Hill Republicans must strengthen Congress – big league
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With unified Republican government on the horizon, congressional Republicans may be tempted to place on the backburner their branch’s function as a check on presidential power. They should resist this temptation. Instead, congressional Republicans should take up the mantle of reversing the decades-long shift of authority from Capitol Hill to the White House.

Over many decades, the executive branch has accumulated powers traditionally held by Congress.  Today, executive agencies annually publish approximately 175,000 pages of regulations, many of which are legally binding; President Obama commands U.S. military operations in Syria and elsewhere based on a 9/11-era congressional authorization; and the use of executive orders to set immigration policy has further upended conventional notions of Congress as the nation’s lawmaker.


Executive aggrandizement far predates the Obama administration.  Nearly every modern president has expanded the office’s authority at Congress’s expense. For presidents grappling with an inbox that demands immediate attention, the countervailing need to maintain Congress’s role as a bulwark against a potential future unfit president seemed abstract and distant.

Some Republican lawmakers, along with their Democratic colleagues, now recognize that these concerns may no longer be abstractions.  Throughout the presidential campaign, the GOP’s “Never Trump” faction expressed alarm over President-elect Trump’s policy commitments, values, and temperament.  Even those Republicans that do not share these concerns with respect to President-elect Trump should recognize that a future demagogic candidate – from either the left or the right – could conclude that the Trump campaign’s mix of I-alone-can-fix-it strong-man populism and rancor directed at marginalized groups and journalists provides a winning path to the White House.

To address these concerns, congressional Republicans must reinvigorate their branch.  While there are many potential ways to do so, Congress should start with two of the most obvious.

First, Congress should amend the Inspector General Act of 1978 to require department secretaries and agency heads to certify to Congress that they have provided unrestricted access to their inspectors general.  Inspectors general – independent watchdogs charged with uncovering waste, fraud, and abuse across the executive branch – are remarkably effective. My research on congressional oversight shows that Congress’s oversight agenda often mirrors the content of inspectors general reports, and that the oversight hearings that follow often substantially alter agencies’ behavior.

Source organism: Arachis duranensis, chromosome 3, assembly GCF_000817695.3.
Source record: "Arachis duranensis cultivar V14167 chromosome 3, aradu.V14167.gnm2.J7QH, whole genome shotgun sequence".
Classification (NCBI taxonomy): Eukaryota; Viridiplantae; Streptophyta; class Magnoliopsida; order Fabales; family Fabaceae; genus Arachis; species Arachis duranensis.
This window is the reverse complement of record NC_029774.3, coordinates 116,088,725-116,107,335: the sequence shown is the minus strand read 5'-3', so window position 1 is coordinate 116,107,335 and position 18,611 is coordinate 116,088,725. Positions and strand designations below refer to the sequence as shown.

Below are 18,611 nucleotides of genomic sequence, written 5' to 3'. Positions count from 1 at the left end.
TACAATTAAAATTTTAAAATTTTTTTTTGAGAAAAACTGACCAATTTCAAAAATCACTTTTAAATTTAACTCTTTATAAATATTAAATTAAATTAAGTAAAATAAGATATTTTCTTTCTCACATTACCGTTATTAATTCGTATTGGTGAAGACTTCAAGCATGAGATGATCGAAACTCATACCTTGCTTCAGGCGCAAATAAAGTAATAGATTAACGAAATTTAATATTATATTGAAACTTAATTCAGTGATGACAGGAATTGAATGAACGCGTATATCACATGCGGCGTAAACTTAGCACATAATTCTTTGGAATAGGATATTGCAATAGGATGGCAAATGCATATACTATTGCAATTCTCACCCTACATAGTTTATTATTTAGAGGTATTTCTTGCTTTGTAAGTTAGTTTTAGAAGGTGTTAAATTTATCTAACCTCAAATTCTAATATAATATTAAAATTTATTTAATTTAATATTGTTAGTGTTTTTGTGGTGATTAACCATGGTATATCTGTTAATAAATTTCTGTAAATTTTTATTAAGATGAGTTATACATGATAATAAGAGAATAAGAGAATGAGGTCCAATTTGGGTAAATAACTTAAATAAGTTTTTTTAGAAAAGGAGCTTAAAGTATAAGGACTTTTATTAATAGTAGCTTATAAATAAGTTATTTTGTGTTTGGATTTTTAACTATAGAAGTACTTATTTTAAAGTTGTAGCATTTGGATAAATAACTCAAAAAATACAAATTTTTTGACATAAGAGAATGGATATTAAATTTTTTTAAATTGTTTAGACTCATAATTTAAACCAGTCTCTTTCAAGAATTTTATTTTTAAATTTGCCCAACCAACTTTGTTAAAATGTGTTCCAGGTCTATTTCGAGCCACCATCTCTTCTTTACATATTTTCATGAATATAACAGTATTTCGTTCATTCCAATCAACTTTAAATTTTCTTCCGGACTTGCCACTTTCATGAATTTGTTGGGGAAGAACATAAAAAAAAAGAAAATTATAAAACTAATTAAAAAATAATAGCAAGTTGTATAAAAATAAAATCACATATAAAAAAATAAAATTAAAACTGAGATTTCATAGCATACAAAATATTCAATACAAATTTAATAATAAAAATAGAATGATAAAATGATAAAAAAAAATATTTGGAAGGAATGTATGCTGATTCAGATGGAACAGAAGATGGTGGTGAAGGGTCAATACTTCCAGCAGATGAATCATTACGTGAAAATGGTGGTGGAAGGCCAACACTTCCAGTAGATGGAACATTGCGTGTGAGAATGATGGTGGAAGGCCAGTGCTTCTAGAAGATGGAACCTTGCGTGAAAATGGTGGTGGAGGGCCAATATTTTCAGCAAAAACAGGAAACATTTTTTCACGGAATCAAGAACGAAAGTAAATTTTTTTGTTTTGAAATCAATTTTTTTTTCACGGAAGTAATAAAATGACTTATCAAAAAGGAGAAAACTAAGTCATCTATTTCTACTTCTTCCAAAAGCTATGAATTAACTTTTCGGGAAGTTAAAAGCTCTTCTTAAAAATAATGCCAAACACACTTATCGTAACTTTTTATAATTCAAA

Under President Obama, however, some agencies systematically prevented their inspectors general from accessing what the agencies deem sensitive information, stymying investigations into alleged abuses at the FBI and DEA – exactly the sorts of law enforcement agencies that are most ripe for misuse.

To effectively shed light on executive overreach under an abusive president, inspectors general must have the authority to do their jobs before that unfit individual assumes office. Now, in this lame-duck session, is the time for Congress to bolster the role of the inspectors general.

Second, Congress should pass legislation giving it final say on important regulations. Several times in recent years, the House passed the Regulations from the Executive in Need of Scrutiny Act on party lines.  Had it been enacted, the act would have required agencies to send most major rules to Congress for an expedited, up-or-down vote.

Previous versions of the act had an anti-regulatory flavor; they would have applied only to rules with estimated societal costs above a monetary threshold. Expanding this provision to cover rules with estimated private-sector benefits exceeding the same threshold would correct this imbalance, thereby bringing on needed Democratic support in the Senate. With this alteration, the act would grant Congress the final say on all significant policy changes, thereby placing a new legal check on an unfit president.

These proposals are but two of many needed steps to re-calibrate the balance of power between the political branches. A more complete list would include a new framework for requiring congressional authorization for the use of military force and restoration of funding for legislative support agencies, which provide Congress with independent, objective information, to their pre-1990s levels.

Convincing Republicans to clip the presidency’s wings in the weeks before a Republican president takes office will be a hard sell. They should recall their party’s experience in the 2006 midterm elections, when headlines concerning FEMA’s response to Hurricane Katrina, waste in Iraq reconstruction projects, and neglect at Walter Reed Army Medical Center precipitated Republican losses in both chambers.  The lesson: executive mismanagement has consequences for the president’s co-partisans in Congress.

More importantly, congressional Republicans should remember their party’s commitment to constitutional principles, including the role that Congress must play in the balance of powers and the importance of limited government in protecting the rights of those most likely to suffer from executive overreach.

Accordingly, rather than viewing a constrained executive as an obstacle to conservatives’ policy objectives, congressional Republicans should consider it an ends unto itself. By pursuing this path, Congress would strengthen our separation-of-powers system to withstand a president in any mold.

Brian D. Feinstein is a lecturer at the University of Chicago Law School.

The views expressed by authors are their own and not the views of The Hill.